First and foremost, it is not a rack with just oversize footplates. That does not make a seismic rack.
The following are most of the basics for determining a seismic rack job:
1. Floor thickness & reinforcement.
2. Soil compaction underneath slab.
3. Seismic zone the building is in.
4. Code requirements of the city: UBC or IBC and which version most cities are now IBC.
5. Rack layout and design
6. Number of beam levels and the spacing of those levels. The further the levels are apart the more that downrates the capacity of the frame.
7. Weight of the loaded pallets (Average Weight).
8. PSI and gauge of the rack to be used with column size.
9. Bolted structural, tubular or snap together roll formed.
10. An engineer licensed in the state the job is to be installed, once the engineer does the calcs and drawings, if everything checks out, the engineer stamps the calcs and drawings.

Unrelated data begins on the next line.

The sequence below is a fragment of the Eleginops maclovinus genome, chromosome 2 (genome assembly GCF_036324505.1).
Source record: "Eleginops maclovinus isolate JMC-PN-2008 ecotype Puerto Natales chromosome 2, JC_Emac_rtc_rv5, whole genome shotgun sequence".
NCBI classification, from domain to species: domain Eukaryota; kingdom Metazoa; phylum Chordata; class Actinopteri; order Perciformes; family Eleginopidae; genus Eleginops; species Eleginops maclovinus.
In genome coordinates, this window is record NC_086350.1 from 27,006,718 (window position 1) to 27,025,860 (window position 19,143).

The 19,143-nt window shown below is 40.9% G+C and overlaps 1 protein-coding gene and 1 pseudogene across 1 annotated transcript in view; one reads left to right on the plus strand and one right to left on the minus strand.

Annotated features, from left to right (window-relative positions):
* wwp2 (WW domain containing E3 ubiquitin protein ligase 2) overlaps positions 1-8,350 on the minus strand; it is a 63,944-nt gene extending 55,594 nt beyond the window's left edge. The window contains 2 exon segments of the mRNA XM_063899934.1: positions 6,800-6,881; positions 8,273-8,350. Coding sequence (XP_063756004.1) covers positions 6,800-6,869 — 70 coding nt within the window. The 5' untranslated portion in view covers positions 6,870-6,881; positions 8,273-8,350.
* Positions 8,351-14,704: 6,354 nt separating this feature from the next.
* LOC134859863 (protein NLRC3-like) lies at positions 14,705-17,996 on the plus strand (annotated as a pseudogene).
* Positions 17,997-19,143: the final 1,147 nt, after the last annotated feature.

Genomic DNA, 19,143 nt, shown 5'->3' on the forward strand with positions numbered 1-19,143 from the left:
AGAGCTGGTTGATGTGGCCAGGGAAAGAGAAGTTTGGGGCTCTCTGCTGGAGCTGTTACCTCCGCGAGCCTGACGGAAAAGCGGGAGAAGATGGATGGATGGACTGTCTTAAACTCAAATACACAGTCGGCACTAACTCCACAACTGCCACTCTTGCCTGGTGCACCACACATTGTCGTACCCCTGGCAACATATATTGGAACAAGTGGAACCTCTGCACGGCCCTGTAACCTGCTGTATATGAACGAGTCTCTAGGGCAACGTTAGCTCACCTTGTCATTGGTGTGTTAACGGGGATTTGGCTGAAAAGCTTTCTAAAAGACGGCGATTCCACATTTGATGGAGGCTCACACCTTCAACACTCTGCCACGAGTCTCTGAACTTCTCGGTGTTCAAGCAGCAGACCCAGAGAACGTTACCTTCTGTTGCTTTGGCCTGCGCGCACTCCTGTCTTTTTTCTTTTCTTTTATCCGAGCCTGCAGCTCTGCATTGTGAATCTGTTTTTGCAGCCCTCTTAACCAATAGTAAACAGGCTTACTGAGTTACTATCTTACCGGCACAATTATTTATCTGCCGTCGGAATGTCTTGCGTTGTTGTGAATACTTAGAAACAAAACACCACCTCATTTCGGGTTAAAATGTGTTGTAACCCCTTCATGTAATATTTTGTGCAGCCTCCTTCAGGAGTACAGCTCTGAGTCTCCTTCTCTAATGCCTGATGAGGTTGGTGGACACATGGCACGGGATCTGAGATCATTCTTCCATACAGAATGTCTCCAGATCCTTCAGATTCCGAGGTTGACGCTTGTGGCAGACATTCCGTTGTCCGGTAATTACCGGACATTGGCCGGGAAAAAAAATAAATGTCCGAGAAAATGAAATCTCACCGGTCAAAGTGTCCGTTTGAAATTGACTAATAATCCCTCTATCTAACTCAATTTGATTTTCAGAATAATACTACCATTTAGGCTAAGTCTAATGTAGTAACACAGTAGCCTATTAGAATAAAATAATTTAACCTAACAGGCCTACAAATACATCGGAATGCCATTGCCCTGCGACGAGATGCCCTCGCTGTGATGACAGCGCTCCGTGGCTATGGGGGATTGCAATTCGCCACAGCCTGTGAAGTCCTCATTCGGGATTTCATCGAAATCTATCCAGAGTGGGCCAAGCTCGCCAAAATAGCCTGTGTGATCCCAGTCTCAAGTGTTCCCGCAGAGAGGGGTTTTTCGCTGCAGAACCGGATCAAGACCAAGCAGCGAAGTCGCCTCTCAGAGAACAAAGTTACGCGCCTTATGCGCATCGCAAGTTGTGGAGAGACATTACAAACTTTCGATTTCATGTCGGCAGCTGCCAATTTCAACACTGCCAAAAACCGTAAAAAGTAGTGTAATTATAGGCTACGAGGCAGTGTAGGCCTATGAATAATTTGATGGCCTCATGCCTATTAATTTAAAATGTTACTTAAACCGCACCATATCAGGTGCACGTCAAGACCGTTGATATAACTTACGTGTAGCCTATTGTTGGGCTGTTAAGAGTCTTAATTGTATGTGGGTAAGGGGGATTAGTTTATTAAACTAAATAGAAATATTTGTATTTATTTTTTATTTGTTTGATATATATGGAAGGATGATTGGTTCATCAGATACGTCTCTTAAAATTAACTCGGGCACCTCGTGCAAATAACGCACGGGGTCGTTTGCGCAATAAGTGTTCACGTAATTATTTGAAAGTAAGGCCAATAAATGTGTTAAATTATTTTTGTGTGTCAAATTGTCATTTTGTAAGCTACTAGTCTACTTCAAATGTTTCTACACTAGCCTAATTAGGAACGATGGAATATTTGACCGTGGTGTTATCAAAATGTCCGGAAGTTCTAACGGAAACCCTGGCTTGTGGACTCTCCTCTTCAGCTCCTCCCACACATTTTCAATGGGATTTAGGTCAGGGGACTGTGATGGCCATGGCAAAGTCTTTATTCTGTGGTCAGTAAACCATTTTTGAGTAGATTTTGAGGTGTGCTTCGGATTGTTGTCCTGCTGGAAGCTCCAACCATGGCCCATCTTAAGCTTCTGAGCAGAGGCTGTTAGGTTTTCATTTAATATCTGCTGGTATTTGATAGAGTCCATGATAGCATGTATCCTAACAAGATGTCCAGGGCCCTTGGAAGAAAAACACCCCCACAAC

11. Brand has nothing to do with seismic calculations. Seismic rated rack is based on facts and conditions. Many salespeople and customers have little idea about the seismic rated conditions.
12. There are a few cities that have conditions beyond seismic.
As a side note, other considerations are OSHA, ADA and of course the local fire department.
These are the things it takes to have a seismic rated and approved rack job. Whoever gets the permit has to have all this information and sometimes even a little more.